What makes the shot particularly interesting (and vaguely Star Wars-like…) is the halo effect caused by the sand hitting the blades and eroding their metal surface. The effect is more visible around the blades’ tips where the peripheral speed is higher.
Caused by the oxidation of eroded particles, the so-called “Kopp-Etchells effect” (named by war correspondent Michael Yon after Cpl. Benjamin Kopp, and Cpl. Joseph Etchells, two fallen American and British soldiers) makes the tilt-rotor aircraft more visible from distance, hence more vulnerable.
Image credit: U.S. Marine Corps. H/T @DCDude1776 for the heads-up
Naval Air Station Whidbey Island (NASWI) Search and Rescue (SAR) as you have never seen it before.
Tasked to be the first responder for the aircraft and personnel stationed at NAS Whidbey Island, Washington, and to support Washington State agencies in case of emergencies, medical evacuations and search and rescue activities, NAS Whidbey Island SAR is a one of a kind rescue unit, equipped with the MH-60S “Knighthawk” helicopters.
The team, consisting of three helicopters, 10 pilots, 10 rescue aircrewmen and 3 SAR Medical Technicians (SMT’s) is “the premier in Navy Search and Rescue:” personnel of NASWI are highly trained in day and night both overwater and mountain rescue including helicopter rappel and hoist, and mountain landing.
For SAR missions, the unit typically maintains either a 15-minute or a 30-minute alert posture.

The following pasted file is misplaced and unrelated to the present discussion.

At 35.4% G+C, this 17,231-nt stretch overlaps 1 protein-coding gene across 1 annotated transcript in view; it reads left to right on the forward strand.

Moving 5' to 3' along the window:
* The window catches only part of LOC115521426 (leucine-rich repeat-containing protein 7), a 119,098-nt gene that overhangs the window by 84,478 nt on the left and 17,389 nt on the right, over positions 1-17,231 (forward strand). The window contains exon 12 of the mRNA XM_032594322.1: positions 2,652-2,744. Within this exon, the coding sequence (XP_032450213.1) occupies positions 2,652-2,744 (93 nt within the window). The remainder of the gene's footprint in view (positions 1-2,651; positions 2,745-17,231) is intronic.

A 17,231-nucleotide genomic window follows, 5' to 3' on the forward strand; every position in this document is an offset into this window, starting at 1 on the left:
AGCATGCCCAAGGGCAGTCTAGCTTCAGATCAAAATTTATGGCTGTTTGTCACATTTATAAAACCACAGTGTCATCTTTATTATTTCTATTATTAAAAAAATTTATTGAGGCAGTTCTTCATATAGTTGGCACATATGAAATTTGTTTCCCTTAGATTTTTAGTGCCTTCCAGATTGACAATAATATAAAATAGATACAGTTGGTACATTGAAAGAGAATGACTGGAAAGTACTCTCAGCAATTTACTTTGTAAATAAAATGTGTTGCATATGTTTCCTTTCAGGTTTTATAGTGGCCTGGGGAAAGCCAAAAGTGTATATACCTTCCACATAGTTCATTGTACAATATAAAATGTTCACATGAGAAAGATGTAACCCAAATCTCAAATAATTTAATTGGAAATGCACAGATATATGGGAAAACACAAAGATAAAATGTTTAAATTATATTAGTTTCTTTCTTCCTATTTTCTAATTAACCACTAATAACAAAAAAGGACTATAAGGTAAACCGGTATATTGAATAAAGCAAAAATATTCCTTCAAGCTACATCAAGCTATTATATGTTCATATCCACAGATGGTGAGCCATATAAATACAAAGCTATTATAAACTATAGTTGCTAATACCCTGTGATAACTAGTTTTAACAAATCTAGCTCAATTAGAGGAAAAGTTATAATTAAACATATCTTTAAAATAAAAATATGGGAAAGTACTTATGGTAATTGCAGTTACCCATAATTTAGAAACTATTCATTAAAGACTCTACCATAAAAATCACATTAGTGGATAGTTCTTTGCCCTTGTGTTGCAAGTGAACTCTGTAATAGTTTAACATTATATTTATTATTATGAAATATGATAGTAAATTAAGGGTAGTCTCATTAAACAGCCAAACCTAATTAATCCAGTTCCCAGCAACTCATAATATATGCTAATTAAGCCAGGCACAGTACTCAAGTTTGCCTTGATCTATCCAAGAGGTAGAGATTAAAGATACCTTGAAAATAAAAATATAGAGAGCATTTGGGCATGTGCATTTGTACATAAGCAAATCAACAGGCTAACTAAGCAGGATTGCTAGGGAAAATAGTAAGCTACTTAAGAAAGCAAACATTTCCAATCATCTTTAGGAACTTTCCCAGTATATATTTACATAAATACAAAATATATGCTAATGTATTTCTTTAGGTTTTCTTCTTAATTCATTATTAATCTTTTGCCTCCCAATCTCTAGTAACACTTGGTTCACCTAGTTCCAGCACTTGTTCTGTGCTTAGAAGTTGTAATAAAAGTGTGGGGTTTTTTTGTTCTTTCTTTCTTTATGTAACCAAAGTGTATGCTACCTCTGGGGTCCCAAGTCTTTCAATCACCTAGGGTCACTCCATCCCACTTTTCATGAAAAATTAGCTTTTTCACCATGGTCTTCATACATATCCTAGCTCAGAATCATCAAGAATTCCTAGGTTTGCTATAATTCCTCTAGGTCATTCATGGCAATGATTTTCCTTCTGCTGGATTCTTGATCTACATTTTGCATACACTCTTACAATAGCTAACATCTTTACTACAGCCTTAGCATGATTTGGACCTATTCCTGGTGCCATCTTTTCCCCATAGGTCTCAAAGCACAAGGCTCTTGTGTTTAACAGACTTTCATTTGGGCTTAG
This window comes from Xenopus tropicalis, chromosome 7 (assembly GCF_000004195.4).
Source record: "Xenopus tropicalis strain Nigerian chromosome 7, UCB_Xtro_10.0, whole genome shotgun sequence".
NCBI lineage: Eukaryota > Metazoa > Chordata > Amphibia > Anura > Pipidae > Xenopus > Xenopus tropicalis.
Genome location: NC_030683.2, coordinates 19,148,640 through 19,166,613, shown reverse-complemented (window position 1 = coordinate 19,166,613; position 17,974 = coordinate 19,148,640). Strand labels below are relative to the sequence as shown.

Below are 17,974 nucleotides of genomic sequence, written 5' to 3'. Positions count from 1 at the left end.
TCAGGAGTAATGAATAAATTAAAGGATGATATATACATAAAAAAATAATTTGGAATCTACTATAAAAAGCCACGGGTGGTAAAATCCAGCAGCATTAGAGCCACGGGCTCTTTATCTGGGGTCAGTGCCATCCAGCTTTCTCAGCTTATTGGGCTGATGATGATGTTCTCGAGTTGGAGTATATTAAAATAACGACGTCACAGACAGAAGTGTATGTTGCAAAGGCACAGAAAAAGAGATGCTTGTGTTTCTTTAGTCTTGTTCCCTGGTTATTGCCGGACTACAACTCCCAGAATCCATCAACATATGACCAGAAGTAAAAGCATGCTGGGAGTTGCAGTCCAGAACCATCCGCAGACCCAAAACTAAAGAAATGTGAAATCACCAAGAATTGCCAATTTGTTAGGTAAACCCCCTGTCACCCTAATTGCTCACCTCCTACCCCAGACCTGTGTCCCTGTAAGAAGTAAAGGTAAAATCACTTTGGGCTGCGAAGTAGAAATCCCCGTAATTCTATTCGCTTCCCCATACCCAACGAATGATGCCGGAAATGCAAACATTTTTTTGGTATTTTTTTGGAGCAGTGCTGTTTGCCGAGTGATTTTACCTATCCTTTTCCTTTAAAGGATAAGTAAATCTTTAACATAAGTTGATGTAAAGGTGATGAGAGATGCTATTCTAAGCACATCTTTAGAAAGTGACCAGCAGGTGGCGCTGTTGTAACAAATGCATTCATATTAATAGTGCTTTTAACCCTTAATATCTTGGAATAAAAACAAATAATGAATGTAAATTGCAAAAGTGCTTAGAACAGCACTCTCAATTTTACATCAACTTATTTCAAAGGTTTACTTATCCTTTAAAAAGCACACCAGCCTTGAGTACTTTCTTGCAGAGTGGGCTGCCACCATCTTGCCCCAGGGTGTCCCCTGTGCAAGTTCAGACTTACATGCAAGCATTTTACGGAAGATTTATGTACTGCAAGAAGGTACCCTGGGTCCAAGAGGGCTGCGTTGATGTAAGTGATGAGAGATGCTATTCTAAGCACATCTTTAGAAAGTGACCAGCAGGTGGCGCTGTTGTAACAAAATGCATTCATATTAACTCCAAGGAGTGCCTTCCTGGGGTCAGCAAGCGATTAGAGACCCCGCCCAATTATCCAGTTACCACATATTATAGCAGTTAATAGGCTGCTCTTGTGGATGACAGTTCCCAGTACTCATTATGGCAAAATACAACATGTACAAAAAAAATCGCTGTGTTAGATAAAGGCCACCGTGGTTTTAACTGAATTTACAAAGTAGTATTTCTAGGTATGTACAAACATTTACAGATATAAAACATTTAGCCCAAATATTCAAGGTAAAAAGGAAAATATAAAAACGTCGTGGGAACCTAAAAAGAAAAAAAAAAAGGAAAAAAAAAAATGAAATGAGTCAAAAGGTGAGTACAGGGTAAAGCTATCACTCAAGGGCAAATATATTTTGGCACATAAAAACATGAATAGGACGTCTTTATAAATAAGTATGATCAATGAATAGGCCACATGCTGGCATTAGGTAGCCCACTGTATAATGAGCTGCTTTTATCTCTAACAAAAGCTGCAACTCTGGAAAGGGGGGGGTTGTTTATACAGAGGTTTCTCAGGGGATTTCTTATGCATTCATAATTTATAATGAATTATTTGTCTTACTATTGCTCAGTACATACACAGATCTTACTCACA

This video, provides an insight into what NASWI SAR does, bringing you aboard MH-60S during land, sea and mountain operations.
Filmed during well deck operations, this Osprey was taking part to Exercise Dawn Blitz 2015, a multinational training exercise conducted from Aug. 31 to Sep. 10 by Expeditionary Strike Group 3 (ESG-3) and 1st Marine Expeditionary Brigade (1st MEB) to build U.S., Japan, Mexico and New Zealand’s amphibious, and command and control capabilities through live, simulated, and constructive military training activities.
Maybe it’s because it was taken as it was unfolding its wings, but don’t you think this Osprey looks like a Transformer in the act of transforming?
Impressive: Mi-24 Hind helicopters performing rocket runs at low altitude in Syria
The following videos were filmed in Syria in the last hours and show Mi-24 Hind helicopters (Russian ones, deployed to Latakia along with the rest of the RuAF contingent, according to the first unverified reports), fighting rebels.
And here is another video, showing Syrian rebels shooting at an Mi-24 helicopter with their AK-47s. This footage was allegedly filmed in Latakia.
What looks like a mortar can be briefly spotted in this second video at 0:46: did the Mi-24s attack that position in order to wipe out a mortar possibly threatening the RuAF base at al-Assad International Airport?
H/T to Alessandro Borsetti for sending the links to these interesting videos.
Aerial footage broadcast by several media outlets showed the helicopter (coded “63”) with part of its tail broken off: screenshots posted on Social Media (special thanks to @AbraxasSpa) shows that main and tail rotors were covered, most probably to hide some details (maybe noise reduction devices and other interesting sensors) of the Special Operations helicopter.